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lawn care tips

Here are six invaluable tips for homeowners to not only build but also maintain a lush, healthy lawn throughout the year.
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6 Great lawn care tips

Do Not Mow Short

Do not mow your grass short. A healthy lawn is produced when they are cut to a higher height.

Use Proper Watering

This depends on soil conditions. For soil types that are more clay based water less frequently but water deep, this is typically 1/2 to 1 inch in depth. This will soak to an 8 inch depth. For coarse soil types that are sandy you must water more often and less deep.  

Use Sharp Blades

Mowing with a dull blade will tear the grass and therefore develop a brown appearance at the top which will make it more susceptible to stress and disease. Using sharp blades will help the grass heal faster.

Use One-third Rule

Never remove more than one-third of the grass height at one time. This will keep your lawn cooler and have less change of burning out in extreme heat.

Remove Excess Thatch

Thatch causes trouble for your lawn when it exceeds 1/2 inch thick. Cutting through and removing thatch will improve your lawn's health.

Mow Regularly

Mowing your lawn on a regular schedule encourages dense growth. Do not mow when the lawn is very wet or during drought conditions in summer.

The Clipping Myth

The lawn care industry has been claiming for years that clippings are actually beneficial to the lawn, as they act as a slow-release fertilizer for the plant as they decompose. Which is actually returning a small amount of nitrogen back to the lawn. Todd Graus, a lawn care professional for 35 years, claims that this is a myth. In Turf Magazine's July 2016 article, Todd claims that he has never seen a visual difference between lawns mulched and lawns bagged. He adds that mulching can promote thatch buildup and also increase the possibility of lawn diseases because disease spores on clippings can re-infect emerging grass blades. Are you bold enough to wait for your clippings to decompose in order to give your lawn the amount of nitrogen it needs?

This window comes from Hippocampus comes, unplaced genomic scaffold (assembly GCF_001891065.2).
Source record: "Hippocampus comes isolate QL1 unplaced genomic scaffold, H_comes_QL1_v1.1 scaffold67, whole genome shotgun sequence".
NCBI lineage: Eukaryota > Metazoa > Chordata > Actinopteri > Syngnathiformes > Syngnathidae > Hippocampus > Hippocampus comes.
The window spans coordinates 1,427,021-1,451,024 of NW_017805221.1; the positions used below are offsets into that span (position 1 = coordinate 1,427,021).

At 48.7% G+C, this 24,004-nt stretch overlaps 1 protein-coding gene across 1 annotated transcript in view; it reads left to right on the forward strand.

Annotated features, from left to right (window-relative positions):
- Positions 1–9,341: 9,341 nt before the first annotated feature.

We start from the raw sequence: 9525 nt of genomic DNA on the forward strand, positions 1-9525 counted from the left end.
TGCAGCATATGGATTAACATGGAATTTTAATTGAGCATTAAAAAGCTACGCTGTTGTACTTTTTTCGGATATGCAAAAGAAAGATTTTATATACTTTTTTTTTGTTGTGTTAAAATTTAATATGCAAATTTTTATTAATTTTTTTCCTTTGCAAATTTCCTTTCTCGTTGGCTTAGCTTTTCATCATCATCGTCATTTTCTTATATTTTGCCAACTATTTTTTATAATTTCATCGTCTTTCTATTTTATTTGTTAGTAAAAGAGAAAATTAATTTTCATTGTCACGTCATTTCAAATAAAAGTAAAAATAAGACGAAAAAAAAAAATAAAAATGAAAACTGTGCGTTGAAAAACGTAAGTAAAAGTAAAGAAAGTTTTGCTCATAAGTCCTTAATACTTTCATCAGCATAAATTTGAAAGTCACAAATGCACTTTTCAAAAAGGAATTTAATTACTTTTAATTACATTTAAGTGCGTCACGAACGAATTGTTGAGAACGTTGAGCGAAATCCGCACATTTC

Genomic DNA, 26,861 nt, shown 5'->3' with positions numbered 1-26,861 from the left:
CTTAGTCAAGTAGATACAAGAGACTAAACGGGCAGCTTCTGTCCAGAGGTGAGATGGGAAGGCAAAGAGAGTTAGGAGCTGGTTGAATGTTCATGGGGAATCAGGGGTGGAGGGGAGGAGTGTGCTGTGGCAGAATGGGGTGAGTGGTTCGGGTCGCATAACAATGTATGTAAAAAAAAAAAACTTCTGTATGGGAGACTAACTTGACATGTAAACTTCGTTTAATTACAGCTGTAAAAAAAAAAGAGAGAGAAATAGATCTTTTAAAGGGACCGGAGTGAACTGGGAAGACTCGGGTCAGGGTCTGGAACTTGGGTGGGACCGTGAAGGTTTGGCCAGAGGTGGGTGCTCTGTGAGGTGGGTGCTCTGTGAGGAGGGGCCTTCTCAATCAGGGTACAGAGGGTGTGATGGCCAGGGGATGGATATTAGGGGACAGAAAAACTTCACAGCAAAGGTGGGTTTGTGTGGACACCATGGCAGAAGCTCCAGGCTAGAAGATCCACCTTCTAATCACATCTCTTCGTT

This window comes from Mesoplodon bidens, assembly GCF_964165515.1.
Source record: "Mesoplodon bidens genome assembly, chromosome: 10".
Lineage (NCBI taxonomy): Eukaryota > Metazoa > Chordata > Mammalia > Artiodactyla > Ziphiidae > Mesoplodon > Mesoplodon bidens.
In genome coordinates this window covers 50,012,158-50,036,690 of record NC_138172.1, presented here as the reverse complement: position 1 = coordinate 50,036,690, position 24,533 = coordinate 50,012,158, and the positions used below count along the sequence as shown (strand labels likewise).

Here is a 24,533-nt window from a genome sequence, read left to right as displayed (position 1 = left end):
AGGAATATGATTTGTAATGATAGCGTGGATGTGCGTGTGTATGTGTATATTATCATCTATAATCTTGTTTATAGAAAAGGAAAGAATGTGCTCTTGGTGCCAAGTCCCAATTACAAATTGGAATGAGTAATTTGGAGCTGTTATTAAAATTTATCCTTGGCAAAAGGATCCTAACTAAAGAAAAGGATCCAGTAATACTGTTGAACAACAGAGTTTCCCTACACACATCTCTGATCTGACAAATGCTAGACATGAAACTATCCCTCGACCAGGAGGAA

Lawn Care Video Tips

aerate your lawn

Many people seem to forget or don't know that aerating is one of the most important steps in keeping a healthy lawn. Aerating is the process of perforating your lawn with small holes to allow for more water circulations and oxygen flow to the soil and roots. It helps fix lawns with poor drainage, compacted soil and lawns with heavy thatch. It's one of the most important steps you can do to your lawn and is essential in restoring  a worn out lawn.

aerate your lawn
maintain grass in extreme temps

maintaining grass in extreme temperatures

There are some really simple rules to following to maintain your lawn when the temperature is hot out. They are:

  1. Do not mow your lawn too short
  2. Never cut more than 1/3 off the current height of your lawn.
  3. Only water your lawn when it needs it.
  4. Keep your lawn mower blades sharp.

top dress your lawn

Getting and keeping a healthy lawn starts with your soil. So to create a healthy lawn you should first improve your soil. Topdressing is a technique used to do that.

The process of topdressing a lawn consists of adding soil or other organic matter directly over the top of your lawn. This technique also helps smooth out rough or uneven spots in your lawn, which can also help in seeding those bare spots in your lawn.

The three benefits of topdressing a lawn are:

  1. It aids in the breakdown of existing thatch in your lawn, the new top soil works its way down into the turf to help speed up microbial activity and the soil particles speed up the process of decomposition.
  2. It will help smooth out the bumpy areas of your lawn which fills in the low spots and any other damged lawn areas.
  3. It can change your soil conditions by creating a better growing environment for your grass. 

When adding a topdressing be sure to only spread 1/4 to 1/2" across the lawn. Adding too much can create poor growing conditions. Make sure to water the soil after topdressing.

top dress your lawn
test your soil

Test your soil

Testing your soil will indicate your soil’s current pH and nutrient content, and will tell you what to add to achieve the correct pH and nutrient levels. Soil samples are taken from your lawn and sent to a local university that has a soil lab. Test results are sent back indicating the current status of your soil which in-turn is used to determine what needs to be done to get a healthy lawn.

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